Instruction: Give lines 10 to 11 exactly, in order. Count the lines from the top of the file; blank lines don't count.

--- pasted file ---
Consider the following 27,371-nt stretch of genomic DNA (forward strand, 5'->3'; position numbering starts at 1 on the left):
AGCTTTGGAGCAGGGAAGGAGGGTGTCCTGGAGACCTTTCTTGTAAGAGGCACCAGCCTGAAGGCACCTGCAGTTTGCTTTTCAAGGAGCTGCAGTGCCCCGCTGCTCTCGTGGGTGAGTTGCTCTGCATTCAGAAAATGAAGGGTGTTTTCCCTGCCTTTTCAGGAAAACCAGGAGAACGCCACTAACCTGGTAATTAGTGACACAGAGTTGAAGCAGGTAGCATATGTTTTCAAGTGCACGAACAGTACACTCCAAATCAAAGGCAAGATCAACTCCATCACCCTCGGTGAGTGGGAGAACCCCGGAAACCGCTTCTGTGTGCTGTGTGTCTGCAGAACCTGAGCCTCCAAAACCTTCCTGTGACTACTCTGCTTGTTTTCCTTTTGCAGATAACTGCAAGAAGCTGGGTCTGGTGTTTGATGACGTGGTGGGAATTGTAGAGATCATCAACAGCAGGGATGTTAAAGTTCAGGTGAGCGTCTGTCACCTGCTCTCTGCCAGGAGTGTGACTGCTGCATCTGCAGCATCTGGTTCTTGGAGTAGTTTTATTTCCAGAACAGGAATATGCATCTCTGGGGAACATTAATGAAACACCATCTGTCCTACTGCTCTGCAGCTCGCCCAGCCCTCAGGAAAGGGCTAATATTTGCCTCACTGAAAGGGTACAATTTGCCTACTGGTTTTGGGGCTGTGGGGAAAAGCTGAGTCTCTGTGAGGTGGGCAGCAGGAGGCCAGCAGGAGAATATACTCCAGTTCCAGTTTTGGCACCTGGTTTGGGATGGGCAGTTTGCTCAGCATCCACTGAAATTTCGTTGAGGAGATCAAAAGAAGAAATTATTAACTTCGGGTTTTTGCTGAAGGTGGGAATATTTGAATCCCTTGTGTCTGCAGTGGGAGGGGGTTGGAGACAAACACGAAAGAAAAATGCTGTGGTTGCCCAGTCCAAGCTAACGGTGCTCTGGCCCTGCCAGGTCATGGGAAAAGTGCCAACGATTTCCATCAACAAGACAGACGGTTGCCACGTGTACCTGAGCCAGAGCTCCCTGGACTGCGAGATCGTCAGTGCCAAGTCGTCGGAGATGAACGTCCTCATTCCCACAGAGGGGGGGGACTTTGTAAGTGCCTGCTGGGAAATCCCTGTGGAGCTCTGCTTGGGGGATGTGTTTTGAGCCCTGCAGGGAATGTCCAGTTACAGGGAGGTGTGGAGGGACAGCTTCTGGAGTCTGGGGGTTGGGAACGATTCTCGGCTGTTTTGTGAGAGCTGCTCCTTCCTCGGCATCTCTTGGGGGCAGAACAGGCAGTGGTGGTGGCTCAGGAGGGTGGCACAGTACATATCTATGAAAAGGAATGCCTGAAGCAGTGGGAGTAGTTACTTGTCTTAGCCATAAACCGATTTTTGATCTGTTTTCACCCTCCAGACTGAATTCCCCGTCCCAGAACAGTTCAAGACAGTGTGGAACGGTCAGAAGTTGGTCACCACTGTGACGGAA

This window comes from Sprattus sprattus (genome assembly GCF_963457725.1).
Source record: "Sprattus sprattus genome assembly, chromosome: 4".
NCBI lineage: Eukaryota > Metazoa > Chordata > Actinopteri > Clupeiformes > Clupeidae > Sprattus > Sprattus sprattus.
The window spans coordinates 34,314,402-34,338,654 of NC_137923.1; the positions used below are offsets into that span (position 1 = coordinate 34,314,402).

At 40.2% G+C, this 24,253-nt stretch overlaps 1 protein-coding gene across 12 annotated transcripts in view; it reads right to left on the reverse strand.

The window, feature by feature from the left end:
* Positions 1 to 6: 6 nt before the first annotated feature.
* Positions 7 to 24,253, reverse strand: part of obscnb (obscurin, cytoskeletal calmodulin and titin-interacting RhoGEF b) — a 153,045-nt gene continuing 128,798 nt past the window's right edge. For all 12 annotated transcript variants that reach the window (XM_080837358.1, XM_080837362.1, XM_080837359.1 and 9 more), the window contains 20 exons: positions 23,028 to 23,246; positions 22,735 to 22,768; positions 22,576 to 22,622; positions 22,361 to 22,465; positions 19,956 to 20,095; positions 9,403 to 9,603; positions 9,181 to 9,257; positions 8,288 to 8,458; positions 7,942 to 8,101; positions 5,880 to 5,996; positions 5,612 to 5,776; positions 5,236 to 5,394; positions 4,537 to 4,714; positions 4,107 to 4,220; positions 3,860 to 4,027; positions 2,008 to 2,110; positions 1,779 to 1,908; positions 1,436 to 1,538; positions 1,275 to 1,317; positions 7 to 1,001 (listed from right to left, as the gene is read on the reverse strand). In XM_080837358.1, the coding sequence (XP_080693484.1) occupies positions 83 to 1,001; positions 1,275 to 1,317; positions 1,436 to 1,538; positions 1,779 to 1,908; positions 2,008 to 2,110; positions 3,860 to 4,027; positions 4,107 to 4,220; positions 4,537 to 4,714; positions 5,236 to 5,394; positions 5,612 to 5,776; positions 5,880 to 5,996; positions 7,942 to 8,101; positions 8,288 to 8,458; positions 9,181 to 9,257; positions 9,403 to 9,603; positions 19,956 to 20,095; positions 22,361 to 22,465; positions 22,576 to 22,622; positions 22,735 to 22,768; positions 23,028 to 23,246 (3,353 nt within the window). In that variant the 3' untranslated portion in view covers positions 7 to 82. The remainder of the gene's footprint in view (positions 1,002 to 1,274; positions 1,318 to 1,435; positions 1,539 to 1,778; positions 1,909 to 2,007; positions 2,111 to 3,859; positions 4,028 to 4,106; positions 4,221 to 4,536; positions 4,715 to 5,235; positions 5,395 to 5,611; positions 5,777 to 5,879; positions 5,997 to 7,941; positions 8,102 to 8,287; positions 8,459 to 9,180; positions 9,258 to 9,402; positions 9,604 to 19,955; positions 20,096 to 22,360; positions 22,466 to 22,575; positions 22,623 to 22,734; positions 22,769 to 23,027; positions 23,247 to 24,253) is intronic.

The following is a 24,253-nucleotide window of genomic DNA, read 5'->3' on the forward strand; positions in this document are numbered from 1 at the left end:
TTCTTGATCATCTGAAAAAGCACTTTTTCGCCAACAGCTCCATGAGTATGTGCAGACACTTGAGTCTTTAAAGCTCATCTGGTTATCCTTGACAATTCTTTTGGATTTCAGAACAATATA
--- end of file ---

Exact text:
* Positions 7 to 24,253, reverse strand: part of obscnb (obscurin, cytoskeletal calmodulin and titin-interacting RhoGEF b) — a 153,045-nt gene continuing 128,798 nt past the window's right edge. For all 12 annotated transcript variants that reach the window (XM_080837358.1, XM_080837362.1, XM_080837359.1 and 9 more), the window contains 20 exons: positions 23,028 to 23,246; positions 22,735 to 22,768; positions 22,576 to 22,622; positions 22,361 to 22,465; positions 19,956 to 20,095; positions 9,403 to 9,603; positions 9,181 to 9,257; positions 8,288 to 8,458; positions 7,942 to 8,101; positions 5,880 to 5,996; positions 5,612 to 5,776; positions 5,236 to 5,394; positions 4,537 to 4,714; positions 4,107 to 4,220; positions 3,860 to 4,027; positions 2,008 to 2,110; positions 1,779 to 1,908; positions 1,436 to 1,538; positions 1,275 to 1,317; positions 7 to 1,001 (listed from right to left, as the gene is read on the reverse strand). In XM_080837358.1, the coding sequence (XP_080693484.1) occupies positions 83 to 1,001; positions 1,275 to 1,317; positions 1,436 to 1,538; positions 1,779 to 1,908; positions 2,008 to 2,110; positions 3,860 to 4,027; positions 4,107 to 4,220; positions 4,537 to 4,714; positions 5,236 to 5,394; positions 5,612 to 5,776; positions 5,880 to 5,996; positions 7,942 to 8,101; positions 8,288 to 8,458; positions 9,181 to 9,257; positions 9,403 to 9,603; positions 19,956 to 20,095; positions 22,361 to 22,465; positions 22,576 to 22,622; positions 22,735 to 22,768; positions 23,028 to 23,246 (3,353 nt within the window). In that variant the 3' untranslated portion in view covers positions 7 to 82. The remainder of the gene's footprint in view (positions 1,002 to 1,274; positions 1,318 to 1,435; positions 1,539 to 1,778; positions 1,909 to 2,007; positions 2,111 to 3,859; positions 4,028 to 4,106; positions 4,221 to 4,536; positions 4,715 to 5,235; positions 5,395 to 5,611; positions 5,777 to 5,879; positions 5,997 to 7,941; positions 8,102 to 8,287; positions 8,459 to 9,180; positions 9,258 to 9,402; positions 9,604 to 19,955; positions 20,096 to 22,360; positions 22,466 to 22,575; positions 22,623 to 22,734; positions 22,769 to 23,027; positions 23,247 to 24,253) is intronic.

The following is a 24,253-nucleotide window of genomic DNA, read 5'->3' on the forward strand; positions in this document are numbered from 1 at the left end: